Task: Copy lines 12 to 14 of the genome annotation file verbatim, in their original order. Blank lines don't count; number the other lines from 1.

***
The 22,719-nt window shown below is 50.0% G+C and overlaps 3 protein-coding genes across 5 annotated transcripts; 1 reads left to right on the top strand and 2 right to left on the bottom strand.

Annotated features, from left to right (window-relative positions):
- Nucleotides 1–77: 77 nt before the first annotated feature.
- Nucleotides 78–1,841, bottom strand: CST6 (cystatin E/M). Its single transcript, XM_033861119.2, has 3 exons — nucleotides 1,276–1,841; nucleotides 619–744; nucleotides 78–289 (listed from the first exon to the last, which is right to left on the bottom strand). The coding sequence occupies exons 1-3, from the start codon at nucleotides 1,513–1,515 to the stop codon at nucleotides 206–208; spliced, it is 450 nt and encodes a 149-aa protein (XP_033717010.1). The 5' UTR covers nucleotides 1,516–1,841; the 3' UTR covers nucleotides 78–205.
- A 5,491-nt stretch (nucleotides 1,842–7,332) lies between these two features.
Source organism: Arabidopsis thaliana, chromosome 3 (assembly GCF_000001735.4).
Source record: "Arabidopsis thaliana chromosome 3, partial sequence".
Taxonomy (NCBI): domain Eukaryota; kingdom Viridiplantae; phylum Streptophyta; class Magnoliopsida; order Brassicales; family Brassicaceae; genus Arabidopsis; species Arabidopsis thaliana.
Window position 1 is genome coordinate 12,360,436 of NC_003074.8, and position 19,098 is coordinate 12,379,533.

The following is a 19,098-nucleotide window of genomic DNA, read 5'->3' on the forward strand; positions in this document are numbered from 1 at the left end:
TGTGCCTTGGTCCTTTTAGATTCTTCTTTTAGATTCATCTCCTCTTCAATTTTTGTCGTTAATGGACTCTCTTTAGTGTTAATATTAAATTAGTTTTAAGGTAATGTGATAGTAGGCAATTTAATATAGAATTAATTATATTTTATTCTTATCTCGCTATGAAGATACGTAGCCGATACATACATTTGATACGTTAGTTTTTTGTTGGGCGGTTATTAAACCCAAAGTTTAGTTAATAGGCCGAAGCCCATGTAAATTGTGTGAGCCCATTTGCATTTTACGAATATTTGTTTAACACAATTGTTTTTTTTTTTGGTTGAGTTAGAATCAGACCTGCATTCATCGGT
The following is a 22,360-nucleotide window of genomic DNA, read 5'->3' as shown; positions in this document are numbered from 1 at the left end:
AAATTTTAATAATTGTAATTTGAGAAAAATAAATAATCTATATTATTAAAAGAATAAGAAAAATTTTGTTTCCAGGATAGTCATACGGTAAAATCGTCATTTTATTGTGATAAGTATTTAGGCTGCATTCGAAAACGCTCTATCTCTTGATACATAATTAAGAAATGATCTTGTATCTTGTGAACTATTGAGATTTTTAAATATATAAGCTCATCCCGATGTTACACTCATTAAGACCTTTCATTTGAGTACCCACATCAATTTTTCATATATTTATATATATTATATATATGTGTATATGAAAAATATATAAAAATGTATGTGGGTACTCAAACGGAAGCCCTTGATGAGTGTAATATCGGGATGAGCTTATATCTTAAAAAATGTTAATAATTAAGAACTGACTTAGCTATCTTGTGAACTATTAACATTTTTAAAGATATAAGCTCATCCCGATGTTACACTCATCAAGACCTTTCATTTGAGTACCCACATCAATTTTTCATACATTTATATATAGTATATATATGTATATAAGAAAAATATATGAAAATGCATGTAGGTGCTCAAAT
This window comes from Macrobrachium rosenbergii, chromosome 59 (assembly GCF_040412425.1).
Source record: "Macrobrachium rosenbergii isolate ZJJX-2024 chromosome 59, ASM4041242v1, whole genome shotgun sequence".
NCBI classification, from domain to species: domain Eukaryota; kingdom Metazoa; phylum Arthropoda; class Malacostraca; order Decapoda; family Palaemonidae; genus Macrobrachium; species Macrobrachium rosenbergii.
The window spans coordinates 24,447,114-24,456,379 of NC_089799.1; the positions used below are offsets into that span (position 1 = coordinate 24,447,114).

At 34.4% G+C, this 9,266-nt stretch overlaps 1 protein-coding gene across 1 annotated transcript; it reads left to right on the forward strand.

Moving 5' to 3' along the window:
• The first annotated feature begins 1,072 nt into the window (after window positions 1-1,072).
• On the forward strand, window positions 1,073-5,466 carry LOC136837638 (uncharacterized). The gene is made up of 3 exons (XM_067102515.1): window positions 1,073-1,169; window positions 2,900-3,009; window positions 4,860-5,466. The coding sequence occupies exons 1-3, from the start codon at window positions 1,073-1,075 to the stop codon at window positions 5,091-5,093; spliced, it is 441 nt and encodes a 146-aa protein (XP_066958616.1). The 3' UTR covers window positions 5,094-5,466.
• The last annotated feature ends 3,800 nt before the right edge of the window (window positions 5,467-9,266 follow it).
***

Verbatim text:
The following is a 22,360-nucleotide window of genomic DNA, read 5'->3' as shown; positions in this document are numbered from 1 at the left end:
AAATTTTAATAATTGTAATTTGAGAAAAATAAATAATCTATATTATTAAAAGAATAAGAAAAATTTTGTTTCCAGGATAGTCATACGGTAAAATCGTCATTTTATTGTGATAAGTATTTAGGCTGCATTCGAAAACGCTCTATCTCTTGATACATAATTAAGAAATGATCTTGTATCTTGTGAACTATTGAGATTTTTAAATATATAAGCTCATCCCGATGTTACACTCATTAAGACCTTTCATTTGAGTACCCACATCAATTTTTCATATATTTATATATATTATATATATGTGTATATGAAAAATATATAAAAATGTATGTGGGTACTCAAACGGAAGCCCTTGATGAGTGTAATATCGGGATGAGCTTATATCTTAAAAAATGTTAATAATTAAGAACTGACTTAGCTATCTTGTGAACTATTAACATTTTTAAAGATATAAGCTCATCCCGATGTTACACTCATCAAGACCTTTCATTTGAGTACCCACATCAATTTTTCATACATTTATATATAGTATATATATGTATATAAGAAAAATATATGAAAATGCATGTAGGTGCTCAAAT
This window comes from Macrobrachium rosenbergii, chromosome 59 (assembly GCF_040412425.1).